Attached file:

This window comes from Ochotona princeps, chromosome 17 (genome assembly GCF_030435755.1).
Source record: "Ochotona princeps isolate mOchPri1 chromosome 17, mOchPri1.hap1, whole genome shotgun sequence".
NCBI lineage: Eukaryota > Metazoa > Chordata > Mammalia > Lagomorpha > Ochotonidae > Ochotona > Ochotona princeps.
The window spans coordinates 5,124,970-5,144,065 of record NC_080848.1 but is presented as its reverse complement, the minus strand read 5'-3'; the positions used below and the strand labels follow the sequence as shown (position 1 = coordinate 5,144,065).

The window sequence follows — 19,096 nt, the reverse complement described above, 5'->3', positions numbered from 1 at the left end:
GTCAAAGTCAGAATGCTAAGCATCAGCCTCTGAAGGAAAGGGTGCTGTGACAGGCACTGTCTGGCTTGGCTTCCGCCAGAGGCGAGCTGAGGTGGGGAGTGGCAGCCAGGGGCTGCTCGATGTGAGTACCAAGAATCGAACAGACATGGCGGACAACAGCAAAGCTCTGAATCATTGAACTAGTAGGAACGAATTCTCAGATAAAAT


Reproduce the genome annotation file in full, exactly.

This window comes from Ochotona princeps, chromosome 17 (genome assembly GCF_030435755.1).
Source record: "Ochotona princeps isolate mOchPri1 chromosome 17, mOchPri1.hap1, whole genome shotgun sequence".
NCBI lineage: Eukaryota > Metazoa > Chordata > Mammalia > Lagomorpha > Ochotonidae > Ochotona > Ochotona princeps.
The window spans coordinates 5,124,970-5,144,065 of record NC_080848.1 but is presented as its reverse complement, the minus strand read 5'-3'; the positions used below and the strand labels follow the sequence as shown (position 1 = coordinate 5,144,065).

The window sequence follows — 19,096 nt, the reverse complement described above, 5'->3', positions numbered from 1 at the left end:
GTCAAAGTCAGAATGCTAAGCATCAGCCTCTGAAGGAAAGGGTGCTGTGACAGGCACTGTCTGGCTTGGCTTCCGCCAGAGGCGAGCTGAGGTGGGGAGTGGCAGCCAGGGGCTGCTCGATGTGAGTACCAAGAATCGAACAGACATGGCGGACAACAGCAAAGCTCTGAATCATTGAACTAGTAGGAACGAATTCTCAGATAAAAT